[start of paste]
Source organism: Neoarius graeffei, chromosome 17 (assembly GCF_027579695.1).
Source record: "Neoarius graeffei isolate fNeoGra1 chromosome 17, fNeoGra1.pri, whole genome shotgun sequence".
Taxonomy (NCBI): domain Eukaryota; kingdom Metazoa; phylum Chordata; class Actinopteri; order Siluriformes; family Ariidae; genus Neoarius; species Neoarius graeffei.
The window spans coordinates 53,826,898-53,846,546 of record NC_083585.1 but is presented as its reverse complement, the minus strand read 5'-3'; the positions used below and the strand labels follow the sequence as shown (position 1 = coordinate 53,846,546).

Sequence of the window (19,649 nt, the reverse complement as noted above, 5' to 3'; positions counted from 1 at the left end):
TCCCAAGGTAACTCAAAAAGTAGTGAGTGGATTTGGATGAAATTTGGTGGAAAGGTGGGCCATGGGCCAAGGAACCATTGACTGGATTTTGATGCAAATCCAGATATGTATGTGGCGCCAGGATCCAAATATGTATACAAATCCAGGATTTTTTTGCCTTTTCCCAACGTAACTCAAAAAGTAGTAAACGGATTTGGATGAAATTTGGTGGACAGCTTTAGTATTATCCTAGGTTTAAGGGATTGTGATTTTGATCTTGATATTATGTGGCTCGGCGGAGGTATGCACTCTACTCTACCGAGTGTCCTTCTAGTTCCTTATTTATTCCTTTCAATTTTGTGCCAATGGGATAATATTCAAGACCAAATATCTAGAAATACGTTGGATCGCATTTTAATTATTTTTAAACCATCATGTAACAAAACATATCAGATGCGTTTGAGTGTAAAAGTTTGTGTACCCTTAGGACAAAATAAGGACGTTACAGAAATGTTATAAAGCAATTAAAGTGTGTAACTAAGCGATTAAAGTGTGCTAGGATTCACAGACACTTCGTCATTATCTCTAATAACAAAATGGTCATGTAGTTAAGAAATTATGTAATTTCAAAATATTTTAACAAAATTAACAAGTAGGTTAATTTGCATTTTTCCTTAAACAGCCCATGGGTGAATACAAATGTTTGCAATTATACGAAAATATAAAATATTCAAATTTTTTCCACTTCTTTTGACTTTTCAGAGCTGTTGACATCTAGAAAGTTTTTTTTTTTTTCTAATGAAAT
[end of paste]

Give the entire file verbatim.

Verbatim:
Source organism: Neoarius graeffei, chromosome 17 (assembly GCF_027579695.1).
Source record: "Neoarius graeffei isolate fNeoGra1 chromosome 17, fNeoGra1.pri, whole genome shotgun sequence".
Taxonomy (NCBI): domain Eukaryota; kingdom Metazoa; phylum Chordata; class Actinopteri; order Siluriformes; family Ariidae; genus Neoarius; species Neoarius graeffei.
The window spans coordinates 53,826,898-53,846,546 of record NC_083585.1 but is presented as its reverse complement, the minus strand read 5'-3'; the positions used below and the strand labels follow the sequence as shown (position 1 = coordinate 53,846,546).

Sequence of the window (19,649 nt, the reverse complement as noted above, 5' to 3'; positions counted from 1 at the left end):
TCCCAAGGTAACTCAAAAAGTAGTGAGTGGATTTGGATGAAATTTGGTGGAAAGGTGGGCCATGGGCCAAGGAACCATTGACTGGATTTTGATGCAAATCCAGATATGTATGTGGCGCCAGGATCCAAATATGTATACAAATCCAGGATTTTTTTGCCTTTTCCCAACGTAACTCAAAAAGTAGTAAACGGATTTGGATGAAATTTGGTGGACAGCTTTAGTATTATCCTAGGTTTAAGGGATTGTGATTTTGATCTTGATATTATGTGGCTCGGCGGAGGTATGCACTCTACTCTACCGAGTGTCCTTCTAGTTCCTTATTTATTCCTTTCAATTTTGTGCCAATGGGATAATATTCAAGACCAAATATCTAGAAATACGTTGGATCGCATTTTAATTATTTTTAAACCATCATGTAACAAAACATATCAGATGCGTTTGAGTGTAAAAGTTTGTGTACCCTTAGGACAAAATAAGGACGTTACAGAAATGTTATAAAGCAATTAAAGTGTGTAACTAAGCGATTAAAGTGTGCTAGGATTCACAGACACTTCGTCATTATCTCTAATAACAAAATGGTCATGTAGTTAAGAAATTATGTAATTTCAAAATATTTTAACAAAATTAACAAGTAGGTTAATTTGCATTTTTCCTTAAACAGCCCATGGGTGAATACAAATGTTTGCAATTATACGAAAATATAAAATATTCAAATTTTTTCCACTTCTTTTGACTTTTCAGAGCTGTTGACATCTAGAAAGTTTTTTTTTTTTTCTAATGAAAT